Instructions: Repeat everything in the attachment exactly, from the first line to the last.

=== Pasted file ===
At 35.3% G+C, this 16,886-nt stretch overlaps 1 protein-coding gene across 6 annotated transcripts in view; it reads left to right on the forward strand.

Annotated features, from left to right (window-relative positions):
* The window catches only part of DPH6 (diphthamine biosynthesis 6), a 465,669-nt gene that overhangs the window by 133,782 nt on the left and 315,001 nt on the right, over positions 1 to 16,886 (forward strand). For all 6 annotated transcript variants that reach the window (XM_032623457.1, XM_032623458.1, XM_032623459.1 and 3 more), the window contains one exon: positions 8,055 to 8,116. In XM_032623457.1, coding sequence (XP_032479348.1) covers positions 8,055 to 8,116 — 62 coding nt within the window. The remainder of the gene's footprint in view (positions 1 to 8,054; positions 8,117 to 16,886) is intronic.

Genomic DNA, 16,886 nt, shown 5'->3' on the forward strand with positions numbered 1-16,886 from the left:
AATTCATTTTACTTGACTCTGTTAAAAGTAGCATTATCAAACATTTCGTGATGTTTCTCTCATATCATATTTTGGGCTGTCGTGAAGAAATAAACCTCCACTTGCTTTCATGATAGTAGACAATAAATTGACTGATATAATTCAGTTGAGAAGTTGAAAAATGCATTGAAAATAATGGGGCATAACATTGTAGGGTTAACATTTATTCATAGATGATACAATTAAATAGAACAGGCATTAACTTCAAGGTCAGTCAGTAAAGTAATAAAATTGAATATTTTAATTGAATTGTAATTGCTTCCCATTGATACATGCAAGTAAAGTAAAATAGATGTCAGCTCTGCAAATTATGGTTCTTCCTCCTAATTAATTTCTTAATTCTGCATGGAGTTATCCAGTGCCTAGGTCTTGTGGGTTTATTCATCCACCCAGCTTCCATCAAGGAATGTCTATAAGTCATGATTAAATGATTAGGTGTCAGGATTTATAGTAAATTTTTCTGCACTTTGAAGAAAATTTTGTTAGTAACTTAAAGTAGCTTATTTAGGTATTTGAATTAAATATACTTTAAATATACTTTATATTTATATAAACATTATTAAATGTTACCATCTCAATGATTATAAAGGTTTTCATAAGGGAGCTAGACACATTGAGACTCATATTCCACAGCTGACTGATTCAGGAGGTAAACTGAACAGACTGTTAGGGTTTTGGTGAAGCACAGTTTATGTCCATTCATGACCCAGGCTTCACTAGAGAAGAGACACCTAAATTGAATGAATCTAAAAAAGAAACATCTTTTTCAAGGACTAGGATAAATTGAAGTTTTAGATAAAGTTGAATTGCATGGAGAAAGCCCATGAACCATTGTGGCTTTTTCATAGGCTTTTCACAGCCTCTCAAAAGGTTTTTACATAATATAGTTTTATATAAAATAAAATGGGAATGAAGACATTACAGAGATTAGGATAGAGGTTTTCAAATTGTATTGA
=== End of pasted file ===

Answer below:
At 35.3% G+C, this 16,886-nt stretch overlaps 1 protein-coding gene across 6 annotated transcripts in view; it reads left to right on the forward strand.

Annotated features, from left to right (window-relative positions):
* The window catches only part of DPH6 (diphthamine biosynthesis 6), a 465,669-nt gene that overhangs the window by 133,782 nt on the left and 315,001 nt on the right, over positions 1 to 16,886 (forward strand). For all 6 annotated transcript variants that reach the window (XM_032623457.1, XM_032623458.1, XM_032623459.1 and 3 more), the window contains one exon: positions 8,055 to 8,116. In XM_032623457.1, coding sequence (XP_032479348.1) covers positions 8,055 to 8,116 — 62 coding nt within the window. The remainder of the gene's footprint in view (positions 1 to 8,054; positions 8,117 to 16,886) is intronic.

Genomic DNA, 16,886 nt, shown 5'->3' on the forward strand with positions numbered 1-16,886 from the left:
AATTCATTTTACTTGACTCTGTTAAAAGTAGCATTATCAAACATTTCGTGATGTTTCTCTCATATCATATTTTGGGCTGTCGTGAAGAAATAAACCTCCACTTGCTTTCATGATAGTAGACAATAAATTGACTGATATAATTCAGTTGAGAAGTTGAAAAATGCATTGAAAATAATGGGGCATAACATTGTAGGGTTAACATTTATTCATAGATGATACAATTAAATAGAACAGGCATTAACTTCAAGGTCAGTCAGTAAAGTAATAAAATTGAATATTTTAATTGAATTGTAATTGCTTCCCATTGATACATGCAAGTAAAGTAAAATAGATGTCAGCTCTGCAAATTATGGTTCTTCCTCCTAATTAATTTCTTAATTCTGCATGGAGTTATCCAGTGCCTAGGTCTTGTGGGTTTATTCATCCACCCAGCTTCCATCAAGGAATGTCTATAAGTCATGATTAAATGATTAGGTGTCAGGATTTATAGTAAATTTTTCTGCACTTTGAAGAAAATTTTGTTAGTAACTTAAAGTAGCTTATTTAGGTATTTGAATTAAATATACTTTAAATATACTTTATATTTATATAAACATTATTAAATGTTACCATCTCAATGATTATAAAGGTTTTCATAAGGGAGCTAGACACATTGAGACTCATATTCCACAGCTGACTGATTCAGGAGGTAAACTGAACAGACTGTTAGGGTTTTGGTGAAGCACAGTTTATGTCCATTCATGACCCAGGCTTCACTAGAGAAGAGACACCTAAATTGAATGAATCTAAAAAAGAAACATCTTTTTCAAGGACTAGGATAAATTGAAGTTTTAGATAAAGTTGAATTGCATGGAGAAAGCCCATGAACCATTGTGGCTTTTTCATAGGCTTTTCACAGCCTCTCAAAAGGTTTTTACATAATATAGTTTTATATAAAATAAAATGGGAATGAAGACATTACAGAGATTAGGATAGAGGTTTTCAAATTGTATTGA